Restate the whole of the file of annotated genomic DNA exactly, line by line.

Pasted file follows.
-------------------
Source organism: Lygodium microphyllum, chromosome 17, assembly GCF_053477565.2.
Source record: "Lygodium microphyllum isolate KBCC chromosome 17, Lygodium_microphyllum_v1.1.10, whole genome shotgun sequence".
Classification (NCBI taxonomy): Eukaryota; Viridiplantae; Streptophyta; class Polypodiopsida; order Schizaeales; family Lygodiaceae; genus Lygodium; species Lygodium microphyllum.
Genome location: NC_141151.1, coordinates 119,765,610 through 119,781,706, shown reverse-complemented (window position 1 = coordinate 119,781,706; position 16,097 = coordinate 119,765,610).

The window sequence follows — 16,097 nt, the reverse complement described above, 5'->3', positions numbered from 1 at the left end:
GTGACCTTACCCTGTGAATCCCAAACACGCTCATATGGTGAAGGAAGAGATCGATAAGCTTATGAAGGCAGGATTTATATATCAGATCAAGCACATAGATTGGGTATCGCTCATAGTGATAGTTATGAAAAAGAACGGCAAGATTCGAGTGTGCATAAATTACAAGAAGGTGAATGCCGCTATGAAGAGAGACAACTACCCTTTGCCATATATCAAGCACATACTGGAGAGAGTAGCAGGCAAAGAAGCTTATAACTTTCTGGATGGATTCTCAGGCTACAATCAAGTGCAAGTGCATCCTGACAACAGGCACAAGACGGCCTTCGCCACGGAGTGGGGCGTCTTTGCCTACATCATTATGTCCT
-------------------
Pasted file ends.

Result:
Source organism: Lygodium microphyllum, chromosome 17, assembly GCF_053477565.2.
Source record: "Lygodium microphyllum isolate KBCC chromosome 17, Lygodium_microphyllum_v1.1.10, whole genome shotgun sequence".
Classification (NCBI taxonomy): Eukaryota; Viridiplantae; Streptophyta; class Polypodiopsida; order Schizaeales; family Lygodiaceae; genus Lygodium; species Lygodium microphyllum.
Genome location: NC_141151.1, coordinates 119,765,610 through 119,781,706, shown reverse-complemented (window position 1 = coordinate 119,781,706; position 16,097 = coordinate 119,765,610).

The window sequence follows — 16,097 nt, the reverse complement described above, 5'->3', positions numbered from 1 at the left end:
GTGACCTTACCCTGTGAATCCCAAACACGCTCATATGGTGAAGGAAGAGATCGATAAGCTTATGAAGGCAGGATTTATATATCAGATCAAGCACATAGATTGGGTATCGCTCATAGTGATAGTTATGAAAAAGAACGGCAAGATTCGAGTGTGCATAAATTACAAGAAGGTGAATGCCGCTATGAAGAGAGACAACTACCCTTTGCCATATATCAAGCACATACTGGAGAGAGTAGCAGGCAAAGAAGCTTATAACTTTCTGGATGGATTCTCAGGCTACAATCAAGTGCAAGTGCATCCTGACAACAGGCACAAGACGGCCTTCGCCACGGAGTGGGGCGTCTTTGCCTACATCATTATGTCCT